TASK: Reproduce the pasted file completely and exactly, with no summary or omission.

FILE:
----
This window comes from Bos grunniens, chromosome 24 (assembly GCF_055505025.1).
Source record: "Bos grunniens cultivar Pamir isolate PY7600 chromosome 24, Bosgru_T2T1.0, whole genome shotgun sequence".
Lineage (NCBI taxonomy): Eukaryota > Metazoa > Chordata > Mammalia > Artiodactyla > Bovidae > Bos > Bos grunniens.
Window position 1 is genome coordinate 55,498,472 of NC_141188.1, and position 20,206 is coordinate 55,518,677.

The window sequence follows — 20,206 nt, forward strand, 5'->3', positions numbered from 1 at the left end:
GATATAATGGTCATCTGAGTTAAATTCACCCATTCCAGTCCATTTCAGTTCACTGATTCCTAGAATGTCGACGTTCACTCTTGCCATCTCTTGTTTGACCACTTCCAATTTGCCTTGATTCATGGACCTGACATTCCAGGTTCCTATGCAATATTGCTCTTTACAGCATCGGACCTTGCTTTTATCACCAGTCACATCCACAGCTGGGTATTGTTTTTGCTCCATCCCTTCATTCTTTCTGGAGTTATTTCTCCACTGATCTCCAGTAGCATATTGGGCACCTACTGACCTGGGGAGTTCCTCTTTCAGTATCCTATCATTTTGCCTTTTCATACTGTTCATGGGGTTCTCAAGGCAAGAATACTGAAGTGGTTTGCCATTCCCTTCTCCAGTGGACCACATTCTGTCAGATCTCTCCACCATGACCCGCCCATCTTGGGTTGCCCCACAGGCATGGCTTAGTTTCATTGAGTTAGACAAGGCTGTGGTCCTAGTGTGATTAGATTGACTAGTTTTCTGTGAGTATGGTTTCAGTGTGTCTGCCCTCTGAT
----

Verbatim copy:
This window comes from Bos grunniens, chromosome 24 (assembly GCF_055505025.1).
Source record: "Bos grunniens cultivar Pamir isolate PY7600 chromosome 24, Bosgru_T2T1.0, whole genome shotgun sequence".
Lineage (NCBI taxonomy): Eukaryota > Metazoa > Chordata > Mammalia > Artiodactyla > Bovidae > Bos > Bos grunniens.
Window position 1 is genome coordinate 55,498,472 of NC_141188.1, and position 20,206 is coordinate 55,518,677.

The window sequence follows — 20,206 nt, forward strand, 5'->3', positions numbered from 1 at the left end:
GATATAATGGTCATCTGAGTTAAATTCACCCATTCCAGTCCATTTCAGTTCACTGATTCCTAGAATGTCGACGTTCACTCTTGCCATCTCTTGTTTGACCACTTCCAATTTGCCTTGATTCATGGACCTGACATTCCAGGTTCCTATGCAATATTGCTCTTTACAGCATCGGACCTTGCTTTTATCACCAGTCACATCCACAGCTGGGTATTGTTTTTGCTCCATCCCTTCATTCTTTCTGGAGTTATTTCTCCACTGATCTCCAGTAGCATATTGGGCACCTACTGACCTGGGGAGTTCCTCTTTCAGTATCCTATCATTTTGCCTTTTCATACTGTTCATGGGGTTCTCAAGGCAAGAATACTGAAGTGGTTTGCCATTCCCTTCTCCAGTGGACCACATTCTGTCAGATCTCTCCACCATGACCCGCCCATCTTGGGTTGCCCCACAGGCATGGCTTAGTTTCATTGAGTTAGACAAGGCTGTGGTCCTAGTGTGATTAGATTGACTAGTTTTCTGTGAGTATGGTTTCAGTGTGTCTGCCCTCTGAT